What Is The Best Treatment For Male Patterned Baldness?
The number of hair follicles on the scalp varies between men and women. While men tend to have more follicles on the posterior area of the head, women show a pattern with dominant brown hair. Similarly, the pattern of hair loss varies between men and women. Male Pattern Baldness1 (also called Androgenic Alopecia) appears as a loss of hair from the forehead initially beginning as a receding hairline eventually accelerating to involve the entire crown leaving behind hair occupying only the sides and back of the scalp. The receding hairline in this condition follows a classic ‘M’ shaped pattern.
Although women tend to experience hair loss in a pattern of more generalized thinning of hair from the entire scalp, they are not exempted from developing male patterned baldness.
Major Causes Of Male Pattern Baldness
The most common cause of androgenic alopecia is genetic, inherited from either or both parents. Men can show the onset of symptoms any time after puberty while females show an average age of onset around 40 to 50 years of age. Earlier onset can be an indicator of severity2.
In recent times, extreme levels of stress are a factor which races to reach the top cause of early onset male pattern baldness. Nutritional deficiency, especially micronutrients like minerals and vitamins, is an often ignored cause of Androgenic alopecia.
Several hormonal factors play an important role in the onset and progression of male pattern baldness. A classic example is increased levels of dihydrotestosterone causing hair loss. It is also quite common for male patterned baldness to occur secondary to other diseases or treatments like chemotherapy.
Best Treatment For Male Patterned Baldness
The treatment for male patterned baldness is best tailored to the cause. While genetic factors are majorly non-modifiable, there are specific drugs that can help slow down or temporarily pause the process of hair fall.
A 2 to 5% Minoxidil topical application is considered as one of the best treatment for male patterned baldness. Few setbacks of the conventional drug therapy are slow onset of action coupled with cessation of therapeutic effects on discontinuing the drug3.
Finastride is another drug similar in treatment of male patterned baldness in terms of onset and duration of action and potential adverse effects. It is also used on the scalp surface and especially effective if the androgenic alopecia is caused due to hormonal disorientation. It is known to act by inhibiting dihydrotestosterone3.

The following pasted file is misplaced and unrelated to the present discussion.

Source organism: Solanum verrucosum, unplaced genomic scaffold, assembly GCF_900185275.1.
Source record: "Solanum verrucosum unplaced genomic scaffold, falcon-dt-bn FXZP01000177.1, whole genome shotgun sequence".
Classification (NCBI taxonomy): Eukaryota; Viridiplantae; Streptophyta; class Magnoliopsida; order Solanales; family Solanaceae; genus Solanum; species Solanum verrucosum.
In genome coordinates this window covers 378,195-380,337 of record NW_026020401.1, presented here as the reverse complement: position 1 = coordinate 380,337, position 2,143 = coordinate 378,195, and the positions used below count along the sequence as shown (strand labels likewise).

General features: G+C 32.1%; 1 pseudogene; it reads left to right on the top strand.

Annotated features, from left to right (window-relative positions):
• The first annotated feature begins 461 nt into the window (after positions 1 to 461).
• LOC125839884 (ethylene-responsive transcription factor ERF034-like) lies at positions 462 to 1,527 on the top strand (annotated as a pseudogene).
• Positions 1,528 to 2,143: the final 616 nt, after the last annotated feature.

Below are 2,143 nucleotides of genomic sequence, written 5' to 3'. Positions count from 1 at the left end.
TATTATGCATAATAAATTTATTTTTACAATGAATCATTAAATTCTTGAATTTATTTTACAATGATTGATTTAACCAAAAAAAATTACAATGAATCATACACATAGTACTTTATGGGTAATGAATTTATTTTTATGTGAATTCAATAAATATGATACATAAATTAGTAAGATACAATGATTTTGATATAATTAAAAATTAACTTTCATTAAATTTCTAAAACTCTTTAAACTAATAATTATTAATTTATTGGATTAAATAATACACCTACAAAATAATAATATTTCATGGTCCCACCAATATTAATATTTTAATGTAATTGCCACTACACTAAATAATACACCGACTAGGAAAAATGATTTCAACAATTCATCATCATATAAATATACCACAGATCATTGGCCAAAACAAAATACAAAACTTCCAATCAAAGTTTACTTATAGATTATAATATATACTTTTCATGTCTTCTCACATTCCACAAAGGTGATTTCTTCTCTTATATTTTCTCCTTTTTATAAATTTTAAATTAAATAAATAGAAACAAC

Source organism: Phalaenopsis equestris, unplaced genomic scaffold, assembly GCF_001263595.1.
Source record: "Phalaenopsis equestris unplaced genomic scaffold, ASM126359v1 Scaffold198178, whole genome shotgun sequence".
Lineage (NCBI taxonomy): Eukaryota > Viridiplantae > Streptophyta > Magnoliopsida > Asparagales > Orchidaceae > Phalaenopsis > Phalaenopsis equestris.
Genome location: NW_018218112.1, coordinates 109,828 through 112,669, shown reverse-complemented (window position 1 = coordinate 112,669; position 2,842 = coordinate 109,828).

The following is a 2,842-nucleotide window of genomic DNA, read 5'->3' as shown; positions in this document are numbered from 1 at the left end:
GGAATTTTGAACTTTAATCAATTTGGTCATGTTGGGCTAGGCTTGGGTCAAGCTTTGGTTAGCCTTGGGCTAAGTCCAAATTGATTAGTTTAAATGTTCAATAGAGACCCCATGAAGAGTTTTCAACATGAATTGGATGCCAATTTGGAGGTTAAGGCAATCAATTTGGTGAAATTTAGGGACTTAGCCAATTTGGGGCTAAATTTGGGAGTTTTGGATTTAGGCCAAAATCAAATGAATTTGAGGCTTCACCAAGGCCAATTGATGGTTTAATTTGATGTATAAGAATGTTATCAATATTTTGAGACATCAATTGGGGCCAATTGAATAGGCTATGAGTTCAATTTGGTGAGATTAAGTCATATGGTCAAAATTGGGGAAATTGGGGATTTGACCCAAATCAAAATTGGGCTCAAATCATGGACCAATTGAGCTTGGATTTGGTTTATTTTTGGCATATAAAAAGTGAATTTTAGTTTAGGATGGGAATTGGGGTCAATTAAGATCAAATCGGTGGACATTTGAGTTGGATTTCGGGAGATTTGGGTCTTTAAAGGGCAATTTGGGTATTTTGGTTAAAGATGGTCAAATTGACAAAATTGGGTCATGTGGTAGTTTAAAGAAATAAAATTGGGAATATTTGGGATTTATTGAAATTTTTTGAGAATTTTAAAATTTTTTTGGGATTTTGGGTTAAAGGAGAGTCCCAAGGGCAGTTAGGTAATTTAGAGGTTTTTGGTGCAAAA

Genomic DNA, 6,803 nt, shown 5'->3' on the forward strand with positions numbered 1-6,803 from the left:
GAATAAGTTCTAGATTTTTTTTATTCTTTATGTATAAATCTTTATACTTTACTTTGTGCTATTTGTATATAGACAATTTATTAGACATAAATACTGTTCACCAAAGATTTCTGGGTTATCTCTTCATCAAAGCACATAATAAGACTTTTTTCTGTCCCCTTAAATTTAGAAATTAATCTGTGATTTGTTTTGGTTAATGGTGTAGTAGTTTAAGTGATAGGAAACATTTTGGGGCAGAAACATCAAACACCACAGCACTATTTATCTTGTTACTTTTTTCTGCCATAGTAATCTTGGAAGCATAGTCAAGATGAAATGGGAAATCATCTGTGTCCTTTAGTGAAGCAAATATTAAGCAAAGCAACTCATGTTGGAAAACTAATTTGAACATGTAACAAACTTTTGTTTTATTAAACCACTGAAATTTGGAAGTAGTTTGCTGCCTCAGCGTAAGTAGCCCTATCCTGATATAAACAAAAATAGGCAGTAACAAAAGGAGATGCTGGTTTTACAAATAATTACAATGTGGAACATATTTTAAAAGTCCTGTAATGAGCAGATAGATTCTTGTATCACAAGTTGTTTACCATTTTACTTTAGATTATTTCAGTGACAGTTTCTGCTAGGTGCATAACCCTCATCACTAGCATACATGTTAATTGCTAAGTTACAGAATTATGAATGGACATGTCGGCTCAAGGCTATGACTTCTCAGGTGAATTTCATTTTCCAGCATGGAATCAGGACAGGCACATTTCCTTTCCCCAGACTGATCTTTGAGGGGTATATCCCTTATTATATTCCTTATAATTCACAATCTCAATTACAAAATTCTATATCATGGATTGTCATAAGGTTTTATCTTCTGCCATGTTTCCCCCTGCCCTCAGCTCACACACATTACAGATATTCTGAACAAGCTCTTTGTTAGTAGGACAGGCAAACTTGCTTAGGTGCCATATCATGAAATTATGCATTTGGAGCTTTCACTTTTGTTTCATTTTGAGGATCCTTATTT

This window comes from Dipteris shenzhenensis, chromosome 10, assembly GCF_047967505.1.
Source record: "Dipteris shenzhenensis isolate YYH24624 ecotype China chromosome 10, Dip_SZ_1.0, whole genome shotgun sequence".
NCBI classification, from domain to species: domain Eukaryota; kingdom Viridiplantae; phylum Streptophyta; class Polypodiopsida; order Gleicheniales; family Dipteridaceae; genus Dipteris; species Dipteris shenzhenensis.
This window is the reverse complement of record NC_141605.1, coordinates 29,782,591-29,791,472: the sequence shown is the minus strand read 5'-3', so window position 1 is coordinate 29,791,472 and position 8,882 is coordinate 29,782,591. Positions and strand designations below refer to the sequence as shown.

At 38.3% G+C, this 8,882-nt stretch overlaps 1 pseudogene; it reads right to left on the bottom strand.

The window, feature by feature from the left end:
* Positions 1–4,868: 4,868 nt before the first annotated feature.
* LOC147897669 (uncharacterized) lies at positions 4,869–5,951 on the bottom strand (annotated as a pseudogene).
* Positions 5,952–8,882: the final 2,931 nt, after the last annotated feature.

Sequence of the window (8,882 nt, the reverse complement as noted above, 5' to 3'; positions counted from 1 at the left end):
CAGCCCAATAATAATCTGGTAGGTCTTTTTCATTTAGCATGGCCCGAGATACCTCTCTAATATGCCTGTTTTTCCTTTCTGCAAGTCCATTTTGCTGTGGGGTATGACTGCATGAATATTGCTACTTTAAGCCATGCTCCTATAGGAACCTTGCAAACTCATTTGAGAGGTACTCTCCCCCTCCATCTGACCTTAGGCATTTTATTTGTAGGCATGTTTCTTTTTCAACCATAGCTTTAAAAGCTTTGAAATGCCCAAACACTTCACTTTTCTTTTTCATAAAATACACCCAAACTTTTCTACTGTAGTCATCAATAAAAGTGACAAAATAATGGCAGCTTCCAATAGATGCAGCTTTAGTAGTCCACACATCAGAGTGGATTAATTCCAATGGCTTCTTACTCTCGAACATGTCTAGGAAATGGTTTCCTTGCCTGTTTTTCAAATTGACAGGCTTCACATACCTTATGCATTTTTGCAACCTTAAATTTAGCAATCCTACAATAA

There has been oral intake of drugs such as spironolactone, which seem to work for as long as the drug is taken.
Easily achievable and beneficial but extremely underrated lifestyle modifications like regular exercise, proper balanced diet and sufficient sleep may be considered as the treatment of male patterned baldness in persons where there are poor lifestyle practices that lead to accumulated stress.
Bringhraj (Eclipta alba) is well documented in many ayurvedic texts acts as an effective remedy that produces sustainable regrowth of hair from follicles with a tendency to become dormant if left without intervention4.
Most often, the nutrient supplementation, independently or as a combination, is effective as an auxiliary treatment. Sometimes, supplementation of the missing element alone can turn out to be the best treatment for male patterned baldness in specific cases like iron deficiency anaemia.
Without documentation of actual cure, the demand of extreme patient compliance with drug regimens and potential side effects of conventional drug therapy, people are increasingly choosing hair transplantation as the best treatment for male patterned baldness although it may be an expensive choice. The possible adverse effects of the hair transplantation surgeries are overcome with strict aseptic surgical practices, meticulous pre-operative, and postoperative care.
In individuals with non-invasive treatment preferences or least intervention tendencies, even the usage of wigs, cosmetic camouflage in the form of spray paints is seen to be helpful. These options provide more of a temporary solution to a permanent problem.
There are individuals who consider psychological support as the effect of hair loss on thinking patterns, behaviors and mental health is often underrated. It remains a cause of self-esteem issues, which can set off a vicious cycle of stress and hair loss. Good psychological support helps break this cycle.5
Hair loss symptoms and patterns are highly variable even among individuals of the same population for a given gender and age. The several options enumerated above are also highly variable in terms of effectiveness over time and adverse effects in different individuals. Hence, the best treatment for male patterned baldness would be to strike a balance between the causative factor and what best works for a particular individual under the guidance of a dermatologist in the vicinity.
The role of prevention in any medical condition cannot be ignored. Regular hair and scalp care in terms of hygiene, moisturizing, and protection from the sun, decreased usage of chemical and physical styling products go a long way in a head full of hair.
1) Textbook of Dermatology, Venereology, and Leprology. 4th Edition, Chapter 21, Devinder Mohan Thappa, Elsevier.
2) British Association of Dermatologists, Patient Information Leaflets, Androgenetic Alopecia.
3) Harrison’s Principles of internal Medicine, 18th edition, Table 53-5, Volume 1, McGraw Hill, 2012.
4) Dutta K.Anand .C.Burman Eclipta alba extract with potential for hairgrowth promoting activity. Journal of Ethnopharmacology Volume 124, Issue 3, July 2009 Pages 450-456.
5) Kaliyadan F, Nambiar A, Vijayaraghavan S. Androgenetic Alopecia: An update. Indian J Dermatol Venereol Leprol 2013 Volume 79 Issue 5;79:613-25.
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